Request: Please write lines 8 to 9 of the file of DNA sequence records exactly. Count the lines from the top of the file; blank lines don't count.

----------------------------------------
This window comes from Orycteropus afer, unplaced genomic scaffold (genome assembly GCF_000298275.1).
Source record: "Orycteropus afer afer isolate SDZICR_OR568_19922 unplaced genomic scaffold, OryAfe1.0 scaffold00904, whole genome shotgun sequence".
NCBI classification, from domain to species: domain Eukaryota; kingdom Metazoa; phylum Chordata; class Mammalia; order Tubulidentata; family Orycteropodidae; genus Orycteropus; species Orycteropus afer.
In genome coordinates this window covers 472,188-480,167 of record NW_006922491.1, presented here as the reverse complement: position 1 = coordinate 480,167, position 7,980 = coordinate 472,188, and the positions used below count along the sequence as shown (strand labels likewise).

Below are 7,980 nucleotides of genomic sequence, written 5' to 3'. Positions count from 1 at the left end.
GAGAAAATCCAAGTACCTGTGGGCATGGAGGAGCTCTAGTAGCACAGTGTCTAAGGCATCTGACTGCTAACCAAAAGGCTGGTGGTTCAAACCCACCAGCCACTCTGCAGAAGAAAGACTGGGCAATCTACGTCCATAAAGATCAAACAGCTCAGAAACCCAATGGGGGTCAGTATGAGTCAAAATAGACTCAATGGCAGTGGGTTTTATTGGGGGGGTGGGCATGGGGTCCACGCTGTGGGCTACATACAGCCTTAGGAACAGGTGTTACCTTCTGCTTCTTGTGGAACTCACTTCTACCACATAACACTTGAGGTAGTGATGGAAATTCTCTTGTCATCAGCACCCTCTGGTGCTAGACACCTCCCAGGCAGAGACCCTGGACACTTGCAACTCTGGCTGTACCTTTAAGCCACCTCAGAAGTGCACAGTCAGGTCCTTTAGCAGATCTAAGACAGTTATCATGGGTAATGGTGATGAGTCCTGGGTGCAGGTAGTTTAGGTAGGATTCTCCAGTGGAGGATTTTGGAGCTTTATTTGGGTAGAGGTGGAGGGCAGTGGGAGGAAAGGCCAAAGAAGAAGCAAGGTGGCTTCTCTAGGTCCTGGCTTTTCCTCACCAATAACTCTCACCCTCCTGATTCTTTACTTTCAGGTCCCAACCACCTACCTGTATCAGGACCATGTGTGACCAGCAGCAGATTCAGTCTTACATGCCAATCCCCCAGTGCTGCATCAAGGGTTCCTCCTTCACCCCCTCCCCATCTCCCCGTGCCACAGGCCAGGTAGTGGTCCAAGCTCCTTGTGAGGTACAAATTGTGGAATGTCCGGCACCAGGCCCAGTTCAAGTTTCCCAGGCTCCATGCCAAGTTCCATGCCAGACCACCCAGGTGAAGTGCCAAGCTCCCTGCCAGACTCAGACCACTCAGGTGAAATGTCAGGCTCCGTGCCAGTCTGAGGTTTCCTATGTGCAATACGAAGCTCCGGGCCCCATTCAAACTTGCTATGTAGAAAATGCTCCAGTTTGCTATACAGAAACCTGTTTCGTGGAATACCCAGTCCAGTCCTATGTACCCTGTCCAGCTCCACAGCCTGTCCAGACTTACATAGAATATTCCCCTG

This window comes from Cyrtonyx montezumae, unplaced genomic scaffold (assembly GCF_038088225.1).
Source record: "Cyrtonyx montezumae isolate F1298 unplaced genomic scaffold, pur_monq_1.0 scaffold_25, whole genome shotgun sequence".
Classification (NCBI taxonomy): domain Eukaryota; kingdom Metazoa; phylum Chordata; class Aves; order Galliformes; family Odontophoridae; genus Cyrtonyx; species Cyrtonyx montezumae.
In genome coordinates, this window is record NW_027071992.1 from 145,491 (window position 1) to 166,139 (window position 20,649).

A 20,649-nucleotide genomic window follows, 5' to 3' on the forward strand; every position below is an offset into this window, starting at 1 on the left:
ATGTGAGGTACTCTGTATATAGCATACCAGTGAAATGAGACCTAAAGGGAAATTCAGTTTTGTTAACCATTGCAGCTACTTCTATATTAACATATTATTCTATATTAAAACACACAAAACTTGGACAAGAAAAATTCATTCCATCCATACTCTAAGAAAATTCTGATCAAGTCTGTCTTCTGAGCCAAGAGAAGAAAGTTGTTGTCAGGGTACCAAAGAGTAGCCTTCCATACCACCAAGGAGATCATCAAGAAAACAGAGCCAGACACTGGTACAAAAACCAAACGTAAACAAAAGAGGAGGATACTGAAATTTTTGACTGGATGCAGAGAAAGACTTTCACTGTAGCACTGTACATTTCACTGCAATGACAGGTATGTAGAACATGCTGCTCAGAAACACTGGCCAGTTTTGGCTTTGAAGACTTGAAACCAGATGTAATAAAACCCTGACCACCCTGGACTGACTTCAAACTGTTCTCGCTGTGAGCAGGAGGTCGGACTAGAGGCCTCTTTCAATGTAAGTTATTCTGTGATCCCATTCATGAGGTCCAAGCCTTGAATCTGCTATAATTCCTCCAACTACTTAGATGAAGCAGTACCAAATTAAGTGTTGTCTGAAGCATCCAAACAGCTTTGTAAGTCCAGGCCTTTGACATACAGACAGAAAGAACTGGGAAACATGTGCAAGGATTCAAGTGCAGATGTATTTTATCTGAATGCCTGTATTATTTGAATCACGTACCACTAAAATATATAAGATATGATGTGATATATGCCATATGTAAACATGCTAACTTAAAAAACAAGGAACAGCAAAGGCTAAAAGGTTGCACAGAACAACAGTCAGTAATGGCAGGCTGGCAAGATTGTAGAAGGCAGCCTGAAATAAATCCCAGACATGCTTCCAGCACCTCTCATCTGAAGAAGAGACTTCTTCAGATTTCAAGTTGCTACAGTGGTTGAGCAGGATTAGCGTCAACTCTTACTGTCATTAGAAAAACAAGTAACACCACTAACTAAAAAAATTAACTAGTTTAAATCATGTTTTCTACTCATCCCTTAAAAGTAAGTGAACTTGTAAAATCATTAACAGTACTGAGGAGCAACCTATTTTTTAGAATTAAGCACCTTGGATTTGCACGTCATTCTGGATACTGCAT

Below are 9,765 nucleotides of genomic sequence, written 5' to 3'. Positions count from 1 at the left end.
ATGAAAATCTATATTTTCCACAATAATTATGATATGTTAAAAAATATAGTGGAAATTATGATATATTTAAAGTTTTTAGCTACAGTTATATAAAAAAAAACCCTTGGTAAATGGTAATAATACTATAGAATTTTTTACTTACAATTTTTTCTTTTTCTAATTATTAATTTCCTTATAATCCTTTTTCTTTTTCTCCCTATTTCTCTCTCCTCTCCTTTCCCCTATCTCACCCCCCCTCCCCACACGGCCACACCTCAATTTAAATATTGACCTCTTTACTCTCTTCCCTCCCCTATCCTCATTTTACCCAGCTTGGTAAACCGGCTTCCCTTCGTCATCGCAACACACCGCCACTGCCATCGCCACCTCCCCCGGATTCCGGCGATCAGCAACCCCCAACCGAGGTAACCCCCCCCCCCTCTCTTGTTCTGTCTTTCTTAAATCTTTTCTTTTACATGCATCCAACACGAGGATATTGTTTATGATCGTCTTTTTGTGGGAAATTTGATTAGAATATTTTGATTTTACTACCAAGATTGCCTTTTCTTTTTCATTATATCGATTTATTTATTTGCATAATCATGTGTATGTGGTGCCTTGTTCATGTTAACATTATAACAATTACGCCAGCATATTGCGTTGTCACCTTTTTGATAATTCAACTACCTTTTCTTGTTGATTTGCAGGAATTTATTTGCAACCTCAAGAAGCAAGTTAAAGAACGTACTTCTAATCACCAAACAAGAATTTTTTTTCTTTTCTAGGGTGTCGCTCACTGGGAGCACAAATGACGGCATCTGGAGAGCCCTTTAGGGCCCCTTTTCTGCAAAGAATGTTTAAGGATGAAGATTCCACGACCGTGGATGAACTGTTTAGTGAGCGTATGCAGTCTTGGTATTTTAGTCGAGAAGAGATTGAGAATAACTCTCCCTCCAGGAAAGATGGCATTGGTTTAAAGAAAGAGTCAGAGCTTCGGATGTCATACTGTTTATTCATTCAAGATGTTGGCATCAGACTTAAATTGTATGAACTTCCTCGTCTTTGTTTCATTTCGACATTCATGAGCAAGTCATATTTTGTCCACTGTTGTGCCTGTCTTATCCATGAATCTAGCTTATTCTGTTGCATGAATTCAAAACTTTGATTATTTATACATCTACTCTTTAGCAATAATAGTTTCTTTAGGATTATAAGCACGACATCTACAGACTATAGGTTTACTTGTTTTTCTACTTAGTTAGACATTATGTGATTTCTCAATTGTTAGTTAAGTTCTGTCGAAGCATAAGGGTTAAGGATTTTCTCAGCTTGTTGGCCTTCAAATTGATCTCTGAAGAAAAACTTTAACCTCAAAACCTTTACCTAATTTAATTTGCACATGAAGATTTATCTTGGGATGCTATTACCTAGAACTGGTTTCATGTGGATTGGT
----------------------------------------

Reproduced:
Source record: "Cyrtonyx montezumae isolate F1298 unplaced genomic scaffold, pur_monq_1.0 scaffold_25, whole genome shotgun sequence".
Classification (NCBI taxonomy): domain Eukaryota; kingdom Metazoa; phylum Chordata; class Aves; order Galliformes; family Odontophoridae; genus Cyrtonyx; species Cyrtonyx montezumae.